By Mark Holan, editorial director, ARTBA

ARTBA Senior Vice Chairman Steve McGough, president and chief financial officer of Texas-based HCSS, has made a strong pitch for Congress to fix the Highway Trust Fund and construction industry leaders to enroll their workers in the Safety Certification for Transportation Project Professionals™ (SCTPP) program.

The “America’s Transportation Infrastructure Act (ATIA) of 2019” surface transportation reauthorization passed in late July by the Senate Environment & Public Works (EPW) Committee shows that bipartisanship is alive and well in Washington, D.C., McGough told the “Construction Genius: A Leadership Master Class” podcast.

“The bill represents the first program reauthorization in nearly 15 years that would significantly increase federal investment in highway safety and mobility improvements,” McGough said. “There’s a lot of work that needs to happen. We are urging the House to move on it.”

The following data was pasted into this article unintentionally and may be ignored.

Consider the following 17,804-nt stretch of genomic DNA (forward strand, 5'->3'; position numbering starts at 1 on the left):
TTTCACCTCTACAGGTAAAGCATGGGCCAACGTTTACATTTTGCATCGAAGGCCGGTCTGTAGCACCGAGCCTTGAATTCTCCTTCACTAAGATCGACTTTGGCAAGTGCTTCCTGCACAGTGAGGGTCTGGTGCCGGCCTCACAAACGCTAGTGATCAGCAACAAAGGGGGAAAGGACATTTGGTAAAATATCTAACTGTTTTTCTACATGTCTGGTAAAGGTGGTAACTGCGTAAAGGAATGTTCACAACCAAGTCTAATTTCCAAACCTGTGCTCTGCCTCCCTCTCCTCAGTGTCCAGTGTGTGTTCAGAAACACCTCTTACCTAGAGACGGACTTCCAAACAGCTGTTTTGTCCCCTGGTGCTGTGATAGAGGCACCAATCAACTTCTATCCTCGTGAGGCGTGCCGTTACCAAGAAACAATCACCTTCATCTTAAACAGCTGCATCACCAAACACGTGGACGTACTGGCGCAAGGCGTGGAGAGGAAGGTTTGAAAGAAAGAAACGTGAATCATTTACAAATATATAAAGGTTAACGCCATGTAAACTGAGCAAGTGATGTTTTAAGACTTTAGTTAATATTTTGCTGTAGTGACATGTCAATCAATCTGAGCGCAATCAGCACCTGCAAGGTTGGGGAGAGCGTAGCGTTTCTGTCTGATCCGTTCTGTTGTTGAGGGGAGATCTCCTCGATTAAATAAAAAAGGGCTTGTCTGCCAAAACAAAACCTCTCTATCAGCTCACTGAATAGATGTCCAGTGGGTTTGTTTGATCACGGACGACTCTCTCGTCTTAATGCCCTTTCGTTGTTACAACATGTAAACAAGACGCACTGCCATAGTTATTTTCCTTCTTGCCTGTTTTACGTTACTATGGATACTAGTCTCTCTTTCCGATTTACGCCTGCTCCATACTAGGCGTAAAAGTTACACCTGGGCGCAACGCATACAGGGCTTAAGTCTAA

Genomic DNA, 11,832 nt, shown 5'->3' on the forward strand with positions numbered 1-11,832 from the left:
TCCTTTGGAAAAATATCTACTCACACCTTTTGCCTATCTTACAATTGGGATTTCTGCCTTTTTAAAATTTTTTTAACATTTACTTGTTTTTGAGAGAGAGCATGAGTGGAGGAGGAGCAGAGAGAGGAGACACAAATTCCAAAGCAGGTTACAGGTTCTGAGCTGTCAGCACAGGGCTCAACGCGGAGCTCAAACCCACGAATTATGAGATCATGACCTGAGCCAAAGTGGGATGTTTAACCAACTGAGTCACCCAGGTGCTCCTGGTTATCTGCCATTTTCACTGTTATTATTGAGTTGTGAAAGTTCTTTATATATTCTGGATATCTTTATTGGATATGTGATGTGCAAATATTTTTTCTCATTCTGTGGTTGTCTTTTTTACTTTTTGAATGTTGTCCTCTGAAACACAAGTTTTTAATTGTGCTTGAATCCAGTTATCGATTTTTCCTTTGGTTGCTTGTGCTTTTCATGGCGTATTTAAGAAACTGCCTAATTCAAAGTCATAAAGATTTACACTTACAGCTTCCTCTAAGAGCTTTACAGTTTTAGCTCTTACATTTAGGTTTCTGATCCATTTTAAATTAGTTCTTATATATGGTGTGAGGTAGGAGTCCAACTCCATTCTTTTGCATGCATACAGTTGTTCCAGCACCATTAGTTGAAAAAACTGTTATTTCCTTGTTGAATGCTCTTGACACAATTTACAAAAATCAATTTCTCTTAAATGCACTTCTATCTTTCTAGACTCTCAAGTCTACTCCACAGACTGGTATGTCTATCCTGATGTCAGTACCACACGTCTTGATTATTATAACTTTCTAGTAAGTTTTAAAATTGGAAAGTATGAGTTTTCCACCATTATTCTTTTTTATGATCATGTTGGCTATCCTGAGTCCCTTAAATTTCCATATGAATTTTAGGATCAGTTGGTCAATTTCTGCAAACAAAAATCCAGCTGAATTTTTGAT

McGough said that he recently met with U.S. Transportation Secretary Elaine Chao, telling her the transportation design and construction industry doesn’t want to wait until 2020, when the current law–the FAST Act–expires. Extensions and other legislative delays force states to pull back on critical work, McGough told podcast host Eric Anderton.

For the nation to be competitive, Congress must fix the trust fund, including new user fees, he said.  “It’s critical we don’t just put our heads in the sand and wait for infrastructure to fail.”

McGough highlighted the value of his firm’s safety software, and also urged industry leaders to enroll their workers in SCTPP, the transportation construction industry’s only internationally-accredited safety program.

“It’s unlike any other,” he said. “It’s for the safety professionals, but just as important it’s for the other members in the field, the leader of your crew, the foreman, the superintendent, the project engineer.”

During the podcast, McGough also discussed workforce recruitment and retention issues, and adapting construction to rapidly changing technology.